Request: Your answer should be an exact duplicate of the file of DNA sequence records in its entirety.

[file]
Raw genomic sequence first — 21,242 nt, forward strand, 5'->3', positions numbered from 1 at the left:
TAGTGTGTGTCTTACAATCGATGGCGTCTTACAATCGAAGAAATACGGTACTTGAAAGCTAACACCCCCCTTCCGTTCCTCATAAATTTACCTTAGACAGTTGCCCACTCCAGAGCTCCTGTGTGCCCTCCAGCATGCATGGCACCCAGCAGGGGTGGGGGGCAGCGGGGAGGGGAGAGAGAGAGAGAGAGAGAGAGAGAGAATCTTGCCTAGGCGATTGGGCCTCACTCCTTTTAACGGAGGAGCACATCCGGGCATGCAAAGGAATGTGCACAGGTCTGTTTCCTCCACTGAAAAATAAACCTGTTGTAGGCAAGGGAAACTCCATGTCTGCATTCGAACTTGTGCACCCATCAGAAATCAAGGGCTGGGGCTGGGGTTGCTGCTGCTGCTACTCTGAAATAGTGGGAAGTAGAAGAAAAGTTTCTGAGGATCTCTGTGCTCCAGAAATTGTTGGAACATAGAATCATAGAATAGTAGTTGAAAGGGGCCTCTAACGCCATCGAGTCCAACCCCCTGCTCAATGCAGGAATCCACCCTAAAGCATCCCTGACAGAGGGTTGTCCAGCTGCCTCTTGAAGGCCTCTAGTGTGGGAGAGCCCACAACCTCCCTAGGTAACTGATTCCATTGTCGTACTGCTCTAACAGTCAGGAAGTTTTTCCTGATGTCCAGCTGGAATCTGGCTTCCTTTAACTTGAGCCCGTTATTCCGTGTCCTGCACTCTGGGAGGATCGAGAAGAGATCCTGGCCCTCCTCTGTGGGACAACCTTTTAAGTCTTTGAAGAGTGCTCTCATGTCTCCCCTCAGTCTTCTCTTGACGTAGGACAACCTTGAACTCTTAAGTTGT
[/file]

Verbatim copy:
Raw genomic sequence first — 21,242 nt, forward strand, 5'->3', positions numbered from 1 at the left:
TAGTGTGTGTCTTACAATCGATGGCGTCTTACAATCGAAGAAATACGGTACTTGAAAGCTAACACCCCCCTTCCGTTCCTCATAAATTTACCTTAGACAGTTGCCCACTCCAGAGCTCCTGTGTGCCCTCCAGCATGCATGGCACCCAGCAGGGGTGGGGGGCAGCGGGGAGGGGAGAGAGAGAGAGAGAGAGAGAGAGAGAATCTTGCCTAGGCGATTGGGCCTCACTCCTTTTAACGGAGGAGCACATCCGGGCATGCAAAGGAATGTGCACAGGTCTGTTTCCTCCACTGAAAAATAAACCTGTTGTAGGCAAGGGAAACTCCATGTCTGCATTCGAACTTGTGCACCCATCAGAAATCAAGGGCTGGGGCTGGGGTTGCTGCTGCTGCTACTCTGAAATAGTGGGAAGTAGAAGAAAAGTTTCTGAGGATCTCTGTGCTCCAGAAATTGTTGGAACATAGAATCATAGAATAGTAGTTGAAAGGGGCCTCTAACGCCATCGAGTCCAACCCCCTGCTCAATGCAGGAATCCACCCTAAAGCATCCCTGACAGAGGGTTGTCCAGCTGCCTCTTGAAGGCCTCTAGTGTGGGAGAGCCCACAACCTCCCTAGGTAACTGATTCCATTGTCGTACTGCTCTAACAGTCAGGAAGTTTTTCCTGATGTCCAGCTGGAATCTGGCTTCCTTTAACTTGAGCCCGTTATTCCGTGTCCTGCACTCTGGGAGGATCGAGAAGAGATCCTGGCCCTCCTCTGTGGGACAACCTTTTAAGTCTTTGAAGAGTGCTCTCATGTCTCCCCTCAGTCTTCTCTTGACGTAGGACAACCTTGAACTCTTAAGTTGT